House flippers look for homes that need a lot of renovations. They typically buy foreclosed or abandoned homes, fix them up and sell them for much more than they acquired them. The process is very labor-intensive not only because of the work involved to fix up the home, but also because of the effort it takes to find the right deal in an area liked by renters and buyers.

On the other hand, microflippers don’t fix up homes. Instead, they use technology to find undervalued homes in good condition. Microflippers like to buy and sell homes within a week or two, whereas flippers may have a home for several months.

Like any investment, there is more reward with greater risk. In this case, flipping real estate can provide greater financial reward (although with higher risk). House flippers invest money to fix up the home and will also have holdingcosts (think their mortgage or property taxes) as they wait for it to sell. Microflippers have much less risk as they usually sell homes almost instantly but receive a smaller reward.

How Does Microflipping Work?

Microflipping is like many other real estate purchase transactions but with a few differences.

Finding Properties

Finding properties starts the process, but not any property will do. Microflippers need properties that are underpriced since there’s such a low profit margin when microflipping. Investors can choose from a large variety of software programs, but make sure the one you select has at least some of the following:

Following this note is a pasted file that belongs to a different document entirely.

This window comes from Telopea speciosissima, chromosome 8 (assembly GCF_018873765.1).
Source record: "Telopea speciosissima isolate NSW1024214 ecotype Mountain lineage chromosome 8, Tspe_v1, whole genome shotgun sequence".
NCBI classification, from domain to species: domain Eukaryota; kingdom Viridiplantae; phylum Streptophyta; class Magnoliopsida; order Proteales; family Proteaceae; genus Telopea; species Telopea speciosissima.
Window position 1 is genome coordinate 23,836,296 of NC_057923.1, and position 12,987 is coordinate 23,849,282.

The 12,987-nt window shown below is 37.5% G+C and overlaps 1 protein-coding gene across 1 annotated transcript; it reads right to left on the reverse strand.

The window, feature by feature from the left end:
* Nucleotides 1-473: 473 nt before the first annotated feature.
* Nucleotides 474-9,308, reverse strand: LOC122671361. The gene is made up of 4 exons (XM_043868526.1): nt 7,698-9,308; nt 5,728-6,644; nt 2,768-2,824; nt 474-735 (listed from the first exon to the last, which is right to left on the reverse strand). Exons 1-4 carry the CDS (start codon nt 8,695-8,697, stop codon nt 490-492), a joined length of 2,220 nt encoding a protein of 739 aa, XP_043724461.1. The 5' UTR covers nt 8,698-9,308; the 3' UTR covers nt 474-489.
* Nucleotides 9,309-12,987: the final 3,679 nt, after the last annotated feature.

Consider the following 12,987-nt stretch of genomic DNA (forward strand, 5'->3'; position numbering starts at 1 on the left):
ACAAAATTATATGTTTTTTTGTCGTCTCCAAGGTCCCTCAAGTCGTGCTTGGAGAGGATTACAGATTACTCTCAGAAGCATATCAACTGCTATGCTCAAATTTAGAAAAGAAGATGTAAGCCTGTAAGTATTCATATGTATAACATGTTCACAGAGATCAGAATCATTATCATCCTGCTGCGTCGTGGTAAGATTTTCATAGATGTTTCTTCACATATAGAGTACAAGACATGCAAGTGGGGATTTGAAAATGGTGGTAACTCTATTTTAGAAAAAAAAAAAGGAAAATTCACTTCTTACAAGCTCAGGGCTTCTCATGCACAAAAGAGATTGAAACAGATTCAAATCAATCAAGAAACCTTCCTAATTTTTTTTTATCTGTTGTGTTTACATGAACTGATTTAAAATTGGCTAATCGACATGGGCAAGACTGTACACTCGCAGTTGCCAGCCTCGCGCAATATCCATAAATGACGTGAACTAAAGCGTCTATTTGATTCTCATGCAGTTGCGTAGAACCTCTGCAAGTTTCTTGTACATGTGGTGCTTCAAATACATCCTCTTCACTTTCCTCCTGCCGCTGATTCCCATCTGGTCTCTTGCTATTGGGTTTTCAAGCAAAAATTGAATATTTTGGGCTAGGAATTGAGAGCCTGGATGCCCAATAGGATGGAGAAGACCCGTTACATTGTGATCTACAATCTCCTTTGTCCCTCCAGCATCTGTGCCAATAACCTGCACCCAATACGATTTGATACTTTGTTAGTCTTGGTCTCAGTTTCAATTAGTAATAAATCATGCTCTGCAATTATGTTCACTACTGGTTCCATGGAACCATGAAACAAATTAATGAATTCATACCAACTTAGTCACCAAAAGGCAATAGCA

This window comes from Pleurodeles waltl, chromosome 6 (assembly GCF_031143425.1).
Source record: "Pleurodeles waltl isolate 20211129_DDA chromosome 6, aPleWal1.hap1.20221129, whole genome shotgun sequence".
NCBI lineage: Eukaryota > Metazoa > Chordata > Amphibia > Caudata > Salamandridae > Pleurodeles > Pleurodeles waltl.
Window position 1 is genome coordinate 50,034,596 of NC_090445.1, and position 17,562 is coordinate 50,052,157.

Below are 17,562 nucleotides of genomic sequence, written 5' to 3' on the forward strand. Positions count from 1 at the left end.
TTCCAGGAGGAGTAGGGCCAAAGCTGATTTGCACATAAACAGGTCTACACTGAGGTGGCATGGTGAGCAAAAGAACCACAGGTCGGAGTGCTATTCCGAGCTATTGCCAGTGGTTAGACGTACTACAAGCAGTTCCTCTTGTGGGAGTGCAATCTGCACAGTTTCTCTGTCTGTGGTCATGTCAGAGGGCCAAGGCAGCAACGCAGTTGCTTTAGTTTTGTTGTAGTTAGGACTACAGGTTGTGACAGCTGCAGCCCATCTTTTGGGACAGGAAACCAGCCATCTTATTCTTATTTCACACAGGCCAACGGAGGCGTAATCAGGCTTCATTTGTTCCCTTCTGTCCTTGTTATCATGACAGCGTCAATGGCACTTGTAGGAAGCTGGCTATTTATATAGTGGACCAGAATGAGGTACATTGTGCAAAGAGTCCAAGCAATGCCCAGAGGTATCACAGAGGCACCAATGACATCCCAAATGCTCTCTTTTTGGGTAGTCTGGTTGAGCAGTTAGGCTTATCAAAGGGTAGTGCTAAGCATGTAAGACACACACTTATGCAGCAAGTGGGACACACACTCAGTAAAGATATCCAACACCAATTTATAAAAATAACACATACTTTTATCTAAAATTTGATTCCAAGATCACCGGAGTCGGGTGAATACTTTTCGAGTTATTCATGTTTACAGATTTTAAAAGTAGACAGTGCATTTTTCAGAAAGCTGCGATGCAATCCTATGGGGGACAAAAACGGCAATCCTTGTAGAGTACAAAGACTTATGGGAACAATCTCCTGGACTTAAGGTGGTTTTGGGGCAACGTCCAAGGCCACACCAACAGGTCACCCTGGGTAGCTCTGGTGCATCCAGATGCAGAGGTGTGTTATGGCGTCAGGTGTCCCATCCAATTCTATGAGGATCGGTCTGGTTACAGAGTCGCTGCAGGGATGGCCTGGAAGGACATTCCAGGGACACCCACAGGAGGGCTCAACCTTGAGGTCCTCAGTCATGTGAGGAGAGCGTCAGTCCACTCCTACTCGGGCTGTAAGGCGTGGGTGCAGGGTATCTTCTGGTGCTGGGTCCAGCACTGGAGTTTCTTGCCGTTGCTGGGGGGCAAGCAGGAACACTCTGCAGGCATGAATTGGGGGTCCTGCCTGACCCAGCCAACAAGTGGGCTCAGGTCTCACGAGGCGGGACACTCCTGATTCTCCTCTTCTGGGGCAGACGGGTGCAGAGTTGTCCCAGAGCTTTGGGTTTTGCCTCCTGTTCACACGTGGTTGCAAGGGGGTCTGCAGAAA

• Real-time updates on the homes available for sale
  • Filters that highlight undervalued homes and/or owners who need to sell fast
  • Valid contact information for sellers to get in touch with them quickly
  • Mobile access so you can check out properties anytime
  • User-friendly records access, so you can assess a property quickly, making swift investment decisions

Negotiating With Sellers

Finding a property is just the start. Next, investors must negotiate with sellers. Because they are trying to make a profit, they want the lowest sale price possible. The negotiations may take a little more work (and salesmanship) than a traditional sales negotiation.

Typically, microflippers work with motivated sellers. Whether they’re trying to avoid foreclosure or need to move fast for personal reasons, sellers may be motivated enough to wheel and deal the way microflippers need.

Pitching To Buyers

Before investors buy a property, they usually have a buyer lined up. It’s the only way to ensure a fast deal. Without having buyers lined up, investors have carrying costs, which aren’t typically a part of microflipping. Carrying costs will lower profits and, with the below-profit margin involved in microflipping, it doesn’t make sense to hold onto these properties.

Investors need to resell the property at a profit, which means using swift sales techniques that convince buyers to purchase the home.

Pros And Cons Of Microflipping

If you think microflipping might be the right investment strategy for you, there are several pros and cons to consider.


Microflippers can enjoy the following benefits:

  • Fast turnaround: Investors have possession of the property for only a few days to a few weeks, if they do it right.
  • Hands-off process: Investors don’t have to worry about fixing up the home. They act as the middleman, buying and selling the home quickly.